Last week Forbes reported on the uncertainties around Apple’s recall of some 15-inch MacBook Pro models due to concerns over the lithium-ion battery, and the worry and stress this was causing owners due to fly with any macOS powered laptop.
Following the FAA’s reminder to airlines that recalled batteries must not be in passengers carry-on or checked in luggage, there has been much discussion online and alerts from airlines regarding the banned laptops.
Yet the issue remains clouded with confusion for those affected, a complicated process to prove a laptop is safe when travelling, and a lack of solid communication from Apple.
The majority of airlines are following the FAA recommendation of ensuring that only units with recalled batteries are being recalled, but some are going further. For example, Thai Airways has simply prohibited any of the 15-inch MacBook Pro machines released between September 2015 and February 2017, noting that “the Thai safety policy strictly prohibits passengers from bringing older generation 15-inch MacBook Pro laptops onto Thai aircraft in carry-on bags or in checked baggage. These devices were distributed by Apple Inc. between September 2015 and February 2017 and were recalled as batteries in some of these laptops could overheat.”
The ban may be limited to those machines with original batteries, but in some areas ground staff simply do not have the resources to assess every single silver laptop with an Apple on it.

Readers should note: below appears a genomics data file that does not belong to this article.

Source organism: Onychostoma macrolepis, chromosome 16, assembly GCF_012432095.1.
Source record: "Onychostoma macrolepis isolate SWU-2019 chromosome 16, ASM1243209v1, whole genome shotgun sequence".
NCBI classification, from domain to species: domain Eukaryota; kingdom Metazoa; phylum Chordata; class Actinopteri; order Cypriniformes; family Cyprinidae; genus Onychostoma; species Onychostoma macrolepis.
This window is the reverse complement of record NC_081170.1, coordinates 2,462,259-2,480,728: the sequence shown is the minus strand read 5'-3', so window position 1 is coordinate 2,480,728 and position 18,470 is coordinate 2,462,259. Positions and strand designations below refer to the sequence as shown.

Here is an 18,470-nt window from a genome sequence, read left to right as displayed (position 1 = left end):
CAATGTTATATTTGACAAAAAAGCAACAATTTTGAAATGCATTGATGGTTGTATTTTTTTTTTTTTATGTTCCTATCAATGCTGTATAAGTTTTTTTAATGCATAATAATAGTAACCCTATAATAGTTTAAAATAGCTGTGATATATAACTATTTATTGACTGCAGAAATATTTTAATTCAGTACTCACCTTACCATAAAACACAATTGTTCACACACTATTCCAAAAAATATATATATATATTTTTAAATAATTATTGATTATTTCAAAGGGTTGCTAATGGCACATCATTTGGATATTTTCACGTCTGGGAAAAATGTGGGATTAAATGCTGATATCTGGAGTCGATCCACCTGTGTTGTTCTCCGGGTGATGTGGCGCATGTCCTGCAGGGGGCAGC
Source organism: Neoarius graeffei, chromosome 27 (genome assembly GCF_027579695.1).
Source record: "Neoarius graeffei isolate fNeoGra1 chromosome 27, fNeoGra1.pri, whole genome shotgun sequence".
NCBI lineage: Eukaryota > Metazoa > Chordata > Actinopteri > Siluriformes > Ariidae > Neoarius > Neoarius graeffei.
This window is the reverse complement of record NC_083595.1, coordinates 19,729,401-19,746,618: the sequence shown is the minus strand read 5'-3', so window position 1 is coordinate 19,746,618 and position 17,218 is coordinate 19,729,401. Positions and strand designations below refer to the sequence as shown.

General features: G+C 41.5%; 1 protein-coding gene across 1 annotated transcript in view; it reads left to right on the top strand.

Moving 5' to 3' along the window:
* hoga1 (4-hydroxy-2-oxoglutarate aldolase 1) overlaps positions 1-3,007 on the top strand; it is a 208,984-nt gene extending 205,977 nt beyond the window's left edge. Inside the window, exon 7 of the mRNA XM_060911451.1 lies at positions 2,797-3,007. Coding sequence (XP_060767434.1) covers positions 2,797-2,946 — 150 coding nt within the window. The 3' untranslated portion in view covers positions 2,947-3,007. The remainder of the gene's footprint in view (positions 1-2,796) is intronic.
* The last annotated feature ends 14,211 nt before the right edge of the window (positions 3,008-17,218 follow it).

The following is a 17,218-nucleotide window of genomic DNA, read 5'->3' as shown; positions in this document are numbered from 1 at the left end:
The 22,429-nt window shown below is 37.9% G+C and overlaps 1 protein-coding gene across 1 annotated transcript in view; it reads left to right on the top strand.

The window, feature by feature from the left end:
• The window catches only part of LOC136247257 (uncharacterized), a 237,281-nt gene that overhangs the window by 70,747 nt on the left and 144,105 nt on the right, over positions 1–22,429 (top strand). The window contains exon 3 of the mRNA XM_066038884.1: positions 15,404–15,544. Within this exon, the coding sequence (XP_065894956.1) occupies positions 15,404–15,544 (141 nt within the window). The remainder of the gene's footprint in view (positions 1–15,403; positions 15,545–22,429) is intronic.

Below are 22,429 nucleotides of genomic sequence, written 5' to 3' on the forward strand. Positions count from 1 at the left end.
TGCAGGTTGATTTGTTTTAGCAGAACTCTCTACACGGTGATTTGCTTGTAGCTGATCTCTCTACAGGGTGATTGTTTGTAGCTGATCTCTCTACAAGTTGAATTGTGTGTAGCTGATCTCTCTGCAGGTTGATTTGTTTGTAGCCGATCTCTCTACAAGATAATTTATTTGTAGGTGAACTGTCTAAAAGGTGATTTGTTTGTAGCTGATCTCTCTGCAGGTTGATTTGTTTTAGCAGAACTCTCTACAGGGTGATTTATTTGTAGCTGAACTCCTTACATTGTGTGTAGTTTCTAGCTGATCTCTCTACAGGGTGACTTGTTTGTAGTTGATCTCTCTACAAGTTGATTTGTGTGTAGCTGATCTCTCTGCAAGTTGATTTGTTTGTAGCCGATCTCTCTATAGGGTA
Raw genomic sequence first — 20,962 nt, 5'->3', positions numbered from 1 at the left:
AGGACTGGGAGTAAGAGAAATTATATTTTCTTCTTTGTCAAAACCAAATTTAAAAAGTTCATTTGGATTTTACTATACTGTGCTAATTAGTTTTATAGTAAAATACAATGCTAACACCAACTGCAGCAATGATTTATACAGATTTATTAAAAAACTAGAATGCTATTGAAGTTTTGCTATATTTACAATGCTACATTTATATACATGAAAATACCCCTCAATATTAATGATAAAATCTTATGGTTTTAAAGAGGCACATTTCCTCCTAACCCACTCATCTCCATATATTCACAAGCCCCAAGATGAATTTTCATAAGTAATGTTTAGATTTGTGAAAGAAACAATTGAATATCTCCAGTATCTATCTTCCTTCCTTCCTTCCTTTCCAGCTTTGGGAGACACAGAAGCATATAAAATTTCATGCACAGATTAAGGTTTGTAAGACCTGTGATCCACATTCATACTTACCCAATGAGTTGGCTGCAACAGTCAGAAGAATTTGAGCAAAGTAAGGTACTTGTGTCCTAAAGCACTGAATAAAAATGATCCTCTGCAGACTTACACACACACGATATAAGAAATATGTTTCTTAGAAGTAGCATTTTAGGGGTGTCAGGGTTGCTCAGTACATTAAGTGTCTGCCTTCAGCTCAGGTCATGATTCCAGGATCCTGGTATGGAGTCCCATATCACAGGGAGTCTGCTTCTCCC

@Apple Following the FAA ban, my husband has been prohibited from bring his 15″ MacBook Pro on a commercial helicopter flight home from work. The petroleum company have applied a blanket ban, ‘as ground staff do not have the manpower to individual MacBooks’ – Please help! pic.twitter.com/n1CFmmGpDB
— Claire Goodbrand (@Clairegoodbrand) August 21, 2019
What can you do? It’s important that you make yourself aware of the issue, and check the serial number of your MacBook Pro at Apples support site if you suspect it will be affected. If it is, then it is in your best interests to get the battery replaced as quickly as possible (even if you’re not a regular flier). Make sure to document everything, and when you travel bring the proof of purchase if you can, the results from Apple’s support page, and any paperwork that confirms the battery has been exchanged.
I would also check with your airline on individual policies. As noted above, for some the above may not be enough.
Banning damaged lithium-ion batteries from flight is a sensible precaution, but part of safety is communication. The FAA’s communication to airless and ancillary staff is clear – if a battery is recalled then it must not be flown – but the rest of the chain must also be as communicative. Passengers should clearly know what is needed to fly with a MacBook Pro; airlines must ensure staff are aware of the differences between MacBook Pro models and that batteries can be replaced; Airport staff must also be aware that this is a blanket ban.
And the primary source of information, Apple itself, should be playing a far more active role in this discussion. The Apple Newsroom does have a story on the battery recall (“Important notice for batteries in certain MacBook Pro units”) but there is no update to address the concerns raised online in the last week… yet over a third of the press release indulges itself to remind you how Apple has revolutionised personal technology.